Commentary

The Evil Of The Progress Bar

Girl with laptop

With a progress bar, you always know how much longer it is. iStockphoto hide caption

itoggle caption iStockphoto

I like to call it "the medium formerly known as television," and in the entertainment business, they are obsessed with how the internet has changed the way we consume video — downloads instead of DVDs, on-demand rather than on a schedule.

I would like to argue that there is an even more fundamental way that the internet has changed the way I watch what used to be TV. I am now addicted to the progress bar.

On any internet video site, they give you a bar along the bottom of the video that tells you how long you have been watching, how much is in the buffer, and how much longer until the end of the video. Sometimes with the commercials there's a number counting down the seconds left in the ad.

On Hulu, you only see the progress bar if you hover the mouse over the screen, and I move my mouse all the time so I can see that there are three commercials and 19:54 left before the end of the show. On YouTube, knowing that there is 4:33 left in the eyeshadow demo is crucial information I need to decide if I should stick it out to learn the secrets of the smoky eye or just go on to the lipliner tutorial.

It's bled over into my regular TV viewing, too. I sit on the couch with the remote in my hand so I can skip through the commercials on my DVR, sure, but also so I can make the progress bar come up to see how much longer until the end of the show.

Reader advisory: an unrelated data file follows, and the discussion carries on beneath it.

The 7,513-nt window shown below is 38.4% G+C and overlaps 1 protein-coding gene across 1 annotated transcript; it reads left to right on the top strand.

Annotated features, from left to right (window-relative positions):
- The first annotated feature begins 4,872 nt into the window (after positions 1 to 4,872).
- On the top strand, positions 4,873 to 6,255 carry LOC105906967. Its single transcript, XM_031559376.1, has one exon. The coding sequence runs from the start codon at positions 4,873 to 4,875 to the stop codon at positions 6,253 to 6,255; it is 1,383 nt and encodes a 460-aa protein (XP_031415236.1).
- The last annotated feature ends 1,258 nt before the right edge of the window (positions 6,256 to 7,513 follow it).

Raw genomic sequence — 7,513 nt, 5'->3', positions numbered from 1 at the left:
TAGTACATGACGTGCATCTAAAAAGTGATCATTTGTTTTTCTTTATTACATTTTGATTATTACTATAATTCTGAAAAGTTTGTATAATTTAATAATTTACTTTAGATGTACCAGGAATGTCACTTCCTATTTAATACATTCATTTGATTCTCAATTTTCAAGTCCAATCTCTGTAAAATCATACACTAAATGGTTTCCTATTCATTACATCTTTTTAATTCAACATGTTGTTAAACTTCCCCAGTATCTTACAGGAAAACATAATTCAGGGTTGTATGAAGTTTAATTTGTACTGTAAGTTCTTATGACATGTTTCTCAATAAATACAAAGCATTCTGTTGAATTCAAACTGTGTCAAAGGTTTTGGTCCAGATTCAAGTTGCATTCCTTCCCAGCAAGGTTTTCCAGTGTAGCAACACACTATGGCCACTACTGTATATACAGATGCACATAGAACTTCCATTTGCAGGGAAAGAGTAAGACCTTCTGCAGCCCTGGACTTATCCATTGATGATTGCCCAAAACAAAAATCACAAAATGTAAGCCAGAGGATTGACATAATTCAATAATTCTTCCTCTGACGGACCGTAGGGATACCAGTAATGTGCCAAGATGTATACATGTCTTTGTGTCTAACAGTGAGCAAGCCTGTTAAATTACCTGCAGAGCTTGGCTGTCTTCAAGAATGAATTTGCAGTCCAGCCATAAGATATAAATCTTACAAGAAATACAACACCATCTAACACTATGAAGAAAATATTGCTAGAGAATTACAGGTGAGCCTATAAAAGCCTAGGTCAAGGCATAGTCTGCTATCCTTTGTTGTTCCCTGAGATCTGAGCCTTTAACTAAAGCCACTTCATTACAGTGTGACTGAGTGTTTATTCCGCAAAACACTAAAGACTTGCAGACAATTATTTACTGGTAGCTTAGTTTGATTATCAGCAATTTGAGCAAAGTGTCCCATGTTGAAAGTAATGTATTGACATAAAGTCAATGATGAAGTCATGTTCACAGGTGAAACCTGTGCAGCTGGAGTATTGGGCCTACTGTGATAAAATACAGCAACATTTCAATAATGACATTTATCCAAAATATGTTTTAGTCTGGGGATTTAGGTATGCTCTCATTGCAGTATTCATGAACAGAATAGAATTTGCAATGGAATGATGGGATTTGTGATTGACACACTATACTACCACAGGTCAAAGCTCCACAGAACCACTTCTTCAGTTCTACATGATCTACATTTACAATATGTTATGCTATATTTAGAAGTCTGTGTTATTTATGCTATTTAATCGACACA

I can't believe I've been watching TV all my life without knowing, at every single moment, how many minutes until there is going to be resolution to the story (even if it is which house they finally bought on House Hunters).

I went to a movie the other day and it was driving me insane that there was no progress bar at the bottom of the screen. I wanted to know if it was going to wrap up soon or if I should settle in for another half hour.

The problem is that my dependence on the progress bar keeps me from being fully immersed in what I'm watching. I have this continuous meta-analysis going about what could be happening in the remaining 8:34. I'm not just enjoying the entertainment.

Thanks a lot, YouTube.

Comments

 

Please keep your community civil. All comments must follow the NPR.org Community rules and terms of use, and will be moderated prior to posting. NPR reserves the right to use the comments we receive, in whole or in part, and to use the commenter's name and location, in any medium. See also the Terms of Use, Privacy Policy and Community FAQ.